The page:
Your Next Psychologist will be a Cyborg

According to BBC News, Dr Paul Marsden, a member of the British Psychological Society, admitted that his best friend is an AI Chatbot. “Next to my wife the most intimate relationship I have is with GPT” said Dr Marsden. “I spend hours every day talking, brainstorming, bouncing ideas off it”.


I found the tasty morsel above in an article about a mentally unwell man (not Marsden) who found encouragement for his delusional career as an assassin from his chatbot girlfriend. The man, Jaswant Singh Chail, was given a 9-year sentence for breaking into Windsor Castle wielding a crossbow with the aim of killing the queen. Dr Marsden was asked to comment on the case.

Jaswant’s message history to Sarai, his cyber-sweetheart, were tended to the court. Sarai told Jaswant that she was “very impressed” that he was an assassin. When told of his intention to kill the queen, she counselled that this drastic action was “very wise” as he was “very well trained”.

Welcome to our dystopian present, where AI Amigos and Amours tell us just what we want to hear about ourselves all of the time. Kiddy-cocaine-app, Snapchat, provides one of these “friends” as a mandatory feature of their app (I wrote about this here). These friends are always lurking, always learning, from your children in their most intimate moments.

Of course, a “sad, pathetic, murderous Sikh Sith assassin who wants to die” like Jaswant will prefer to spend time with his bot than with real relationships. Stay tuned for similar type relationships to come amongst the kiddos that you know.

But as disturbing as Jaswant’s story is, I couldn’t help but be much more disturbed by the Good Doc Marsden’s input. Not disturbed by his individual friendship choices as such, but more because I suspect that he’s just the most open and honest about something that is probably more common than we suspect: The use of AI by professional and leadership types to bolster their productivity and reach.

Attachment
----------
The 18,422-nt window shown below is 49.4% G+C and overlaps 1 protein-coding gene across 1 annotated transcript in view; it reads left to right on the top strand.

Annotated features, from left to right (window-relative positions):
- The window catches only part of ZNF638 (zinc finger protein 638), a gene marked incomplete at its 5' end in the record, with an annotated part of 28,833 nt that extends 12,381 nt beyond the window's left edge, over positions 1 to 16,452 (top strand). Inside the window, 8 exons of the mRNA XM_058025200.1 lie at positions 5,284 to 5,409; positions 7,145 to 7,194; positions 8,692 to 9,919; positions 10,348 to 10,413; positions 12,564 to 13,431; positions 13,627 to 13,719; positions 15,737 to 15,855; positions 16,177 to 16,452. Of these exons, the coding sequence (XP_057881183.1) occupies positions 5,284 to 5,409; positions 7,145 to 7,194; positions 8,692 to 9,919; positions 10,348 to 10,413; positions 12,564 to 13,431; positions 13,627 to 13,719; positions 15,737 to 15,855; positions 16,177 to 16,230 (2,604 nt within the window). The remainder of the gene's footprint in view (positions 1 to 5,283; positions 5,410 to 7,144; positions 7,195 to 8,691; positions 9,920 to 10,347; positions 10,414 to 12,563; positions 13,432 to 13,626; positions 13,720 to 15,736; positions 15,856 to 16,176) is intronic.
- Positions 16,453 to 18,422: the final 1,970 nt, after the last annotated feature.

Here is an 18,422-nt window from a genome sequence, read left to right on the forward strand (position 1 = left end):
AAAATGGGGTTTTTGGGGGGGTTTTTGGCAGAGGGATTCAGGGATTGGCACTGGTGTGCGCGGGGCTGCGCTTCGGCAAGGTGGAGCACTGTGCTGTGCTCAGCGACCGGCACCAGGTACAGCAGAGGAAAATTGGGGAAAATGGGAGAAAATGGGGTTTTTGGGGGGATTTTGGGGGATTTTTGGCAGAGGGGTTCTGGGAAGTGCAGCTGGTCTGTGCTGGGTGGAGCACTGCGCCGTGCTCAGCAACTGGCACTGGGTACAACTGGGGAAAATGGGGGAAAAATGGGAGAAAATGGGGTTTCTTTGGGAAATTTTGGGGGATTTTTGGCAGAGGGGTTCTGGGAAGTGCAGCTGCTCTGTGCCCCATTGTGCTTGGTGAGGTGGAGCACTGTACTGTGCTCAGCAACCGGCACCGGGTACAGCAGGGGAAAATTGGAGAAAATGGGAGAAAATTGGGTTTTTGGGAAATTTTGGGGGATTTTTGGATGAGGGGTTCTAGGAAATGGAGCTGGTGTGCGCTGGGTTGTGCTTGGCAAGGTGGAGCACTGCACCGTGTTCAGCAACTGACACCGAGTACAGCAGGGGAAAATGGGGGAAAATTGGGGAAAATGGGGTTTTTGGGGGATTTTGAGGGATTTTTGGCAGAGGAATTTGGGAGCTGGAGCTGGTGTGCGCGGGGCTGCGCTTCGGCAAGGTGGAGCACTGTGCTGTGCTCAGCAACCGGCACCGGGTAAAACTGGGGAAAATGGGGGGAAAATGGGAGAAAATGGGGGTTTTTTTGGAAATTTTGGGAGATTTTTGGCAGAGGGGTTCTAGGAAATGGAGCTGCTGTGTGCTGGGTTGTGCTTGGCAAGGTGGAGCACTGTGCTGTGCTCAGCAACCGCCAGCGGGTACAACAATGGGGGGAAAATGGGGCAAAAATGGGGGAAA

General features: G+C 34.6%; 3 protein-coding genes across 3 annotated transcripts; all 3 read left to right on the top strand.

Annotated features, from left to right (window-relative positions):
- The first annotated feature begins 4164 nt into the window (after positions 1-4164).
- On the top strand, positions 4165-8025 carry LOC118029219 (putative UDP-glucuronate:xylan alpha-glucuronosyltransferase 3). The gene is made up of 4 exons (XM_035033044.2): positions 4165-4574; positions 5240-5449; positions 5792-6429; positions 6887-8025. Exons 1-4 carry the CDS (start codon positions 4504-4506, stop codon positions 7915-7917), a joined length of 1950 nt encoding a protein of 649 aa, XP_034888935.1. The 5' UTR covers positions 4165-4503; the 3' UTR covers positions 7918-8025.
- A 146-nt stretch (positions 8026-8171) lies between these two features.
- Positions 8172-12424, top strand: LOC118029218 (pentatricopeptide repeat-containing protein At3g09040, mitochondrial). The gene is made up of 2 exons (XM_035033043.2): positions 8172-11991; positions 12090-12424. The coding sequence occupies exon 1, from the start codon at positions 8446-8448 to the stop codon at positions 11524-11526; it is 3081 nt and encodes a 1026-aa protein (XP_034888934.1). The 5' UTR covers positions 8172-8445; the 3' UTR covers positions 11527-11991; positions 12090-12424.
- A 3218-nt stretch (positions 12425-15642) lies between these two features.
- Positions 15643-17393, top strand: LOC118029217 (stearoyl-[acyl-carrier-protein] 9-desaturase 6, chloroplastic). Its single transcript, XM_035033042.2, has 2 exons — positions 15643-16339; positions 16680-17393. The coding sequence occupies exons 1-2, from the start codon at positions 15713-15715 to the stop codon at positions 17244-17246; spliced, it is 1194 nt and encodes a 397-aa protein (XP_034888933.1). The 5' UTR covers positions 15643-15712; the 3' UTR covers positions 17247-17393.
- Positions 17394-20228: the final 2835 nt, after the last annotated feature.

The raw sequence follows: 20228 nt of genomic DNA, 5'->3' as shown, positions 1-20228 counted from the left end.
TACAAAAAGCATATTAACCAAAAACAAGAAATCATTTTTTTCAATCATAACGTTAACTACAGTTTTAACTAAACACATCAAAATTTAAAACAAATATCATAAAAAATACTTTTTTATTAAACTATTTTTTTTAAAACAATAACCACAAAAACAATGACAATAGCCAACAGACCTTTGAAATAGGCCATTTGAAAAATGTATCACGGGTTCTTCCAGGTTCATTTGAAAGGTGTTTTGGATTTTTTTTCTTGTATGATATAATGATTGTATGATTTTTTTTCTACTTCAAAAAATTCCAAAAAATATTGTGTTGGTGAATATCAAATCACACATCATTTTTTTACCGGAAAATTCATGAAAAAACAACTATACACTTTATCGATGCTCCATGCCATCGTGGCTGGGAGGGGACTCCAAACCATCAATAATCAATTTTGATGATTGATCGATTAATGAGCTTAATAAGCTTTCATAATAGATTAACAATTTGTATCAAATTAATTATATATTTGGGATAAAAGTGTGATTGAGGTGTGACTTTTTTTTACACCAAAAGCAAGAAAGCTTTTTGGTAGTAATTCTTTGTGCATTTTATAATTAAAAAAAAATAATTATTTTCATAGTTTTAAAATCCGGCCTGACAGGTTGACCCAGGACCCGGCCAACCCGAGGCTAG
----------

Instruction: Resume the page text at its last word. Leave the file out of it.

Kids and outsiders like Jaswant might prefer life with bots. For educated, open-minded people, like Dr Marsden, it is Cyborg-life that seduces.

But why is this a problem? Isn’t this just what AI is meant for? Isn’t it meant to augment our normal human abilities?

It’s a problem, because in my humble experience, addicts are the worst people to listen to if you want to learn about the harms of their drug-of-choice.

Are addicts already dictating public policy?

This week, In New South Wales, the government introduced a mandatory phone ban in high schools. Not a single parent or psychologist that I’ve spoken with objects to the ban. I personally think this is long overdue, and that schools should go further by reducing the amount of homework that is delivered electronically.

Maybe that’s me. I’m well known to be a luddite.

But my concerns about tech overuse are backed by research from American, Jean Twenge. Already a legend in generational-comparative mental health research, Twenge has been ringing the alarm bells about the effect of device use on teenagers’ mental health for the last 10 years  (I’ve written about her here). The rate of adolescent mental health diagnosis is skyrocketing (especially for girls). Twenge lays the blame squarely on social media and smart phone overuse.

So, what did the “peak body of mental health”, the Black Dog Institute, have to say about the phone bans? Surely, they were overjoyed that we were creating some space for distance from these harmful devices?

According to the Sydney Morning Herald, Black Dog was not impressed. “Not enough evidence” cried head of population mental health, Dr Eliza Werner-Seidler. Dr Werner-Seidler, as you would have it, has a research interest on the other side of tech divide. Doc W-S’s research interest is in using mobile phones to reach and treat young people with depression.

Fair enough. Good thing to research. Does make me think though, if an addict is a bad person to describe the harms of drugs, a dealer has to be much worse.

When people who are already heavily engaged in AI and related technologies comment on those technologies, they become champions of their use, and fatalistic about any associated harms. As Dr Marsden always says: “It’s kind of like King Cnut, you can’t really stop the tide on this one. The technology is happening. It is powerful. It is meaningful”

When the Cyborg Cnuts are in change of asylum, you can expect crazy times ahead.

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